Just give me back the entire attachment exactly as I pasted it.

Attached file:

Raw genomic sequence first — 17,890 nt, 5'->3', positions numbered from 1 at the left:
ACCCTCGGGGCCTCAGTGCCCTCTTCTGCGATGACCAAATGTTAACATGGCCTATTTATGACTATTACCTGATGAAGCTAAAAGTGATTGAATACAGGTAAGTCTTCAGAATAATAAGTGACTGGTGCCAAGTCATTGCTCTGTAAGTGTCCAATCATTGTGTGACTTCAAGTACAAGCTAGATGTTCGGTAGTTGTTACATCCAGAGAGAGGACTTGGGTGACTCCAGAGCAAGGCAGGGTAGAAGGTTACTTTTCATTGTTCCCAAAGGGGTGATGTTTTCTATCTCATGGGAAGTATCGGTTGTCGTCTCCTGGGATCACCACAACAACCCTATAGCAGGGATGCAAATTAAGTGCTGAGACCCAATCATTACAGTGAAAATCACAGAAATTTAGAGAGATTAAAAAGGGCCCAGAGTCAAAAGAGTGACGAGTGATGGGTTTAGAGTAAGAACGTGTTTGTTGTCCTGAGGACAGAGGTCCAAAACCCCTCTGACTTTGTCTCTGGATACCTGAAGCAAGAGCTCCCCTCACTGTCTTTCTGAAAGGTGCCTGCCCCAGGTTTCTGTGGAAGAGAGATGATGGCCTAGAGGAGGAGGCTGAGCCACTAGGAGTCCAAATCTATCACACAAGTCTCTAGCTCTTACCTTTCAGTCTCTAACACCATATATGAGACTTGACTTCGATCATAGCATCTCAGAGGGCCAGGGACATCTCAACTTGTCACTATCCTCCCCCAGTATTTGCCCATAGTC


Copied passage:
Raw genomic sequence first — 17,890 nt, 5'->3', positions numbered from 1 at the left:
ACCCTCGGGGCCTCAGTGCCCTCTTCTGCGATGACCAAATGTTAACATGGCCTATTTATGACTATTACCTGATGAAGCTAAAAGTGATTGAATACAGGTAAGTCTTCAGAATAATAAGTGACTGGTGCCAAGTCATTGCTCTGTAAGTGTCCAATCATTGTGTGACTTCAAGTACAAGCTAGATGTTCGGTAGTTGTTACATCCAGAGAGAGGACTTGGGTGACTCCAGAGCAAGGCAGGGTAGAAGGTTACTTTTCATTGTTCCCAAAGGGGTGATGTTTTCTATCTCATGGGAAGTATCGGTTGTCGTCTCCTGGGATCACCACAACAACCCTATAGCAGGGATGCAAATTAAGTGCTGAGACCCAATCATTACAGTGAAAATCACAGAAATTTAGAGAGATTAAAAAGGGCCCAGAGTCAAAAGAGTGACGAGTGATGGGTTTAGAGTAAGAACGTGTTTGTTGTCCTGAGGACAGAGGTCCAAAACCCCTCTGACTTTGTCTCTGGATACCTGAAGCAAGAGCTCCCCTCACTGTCTTTCTGAAAGGTGCCTGCCCCAGGTTTCTGTGGAAGAGAGATGATGGCCTAGAGGAGGAGGCTGAGCCACTAGGAGTCCAAATCTATCACACAAGTCTCTAGCTCTTACCTTTCAGTCTCTAACACCATATATGAGACTTGACTTCGATCATAGCATCTCAGAGGGCCAGGGACATCTCAACTTGTCACTATCCTCCCCCAGTATTTGCCCATAGTC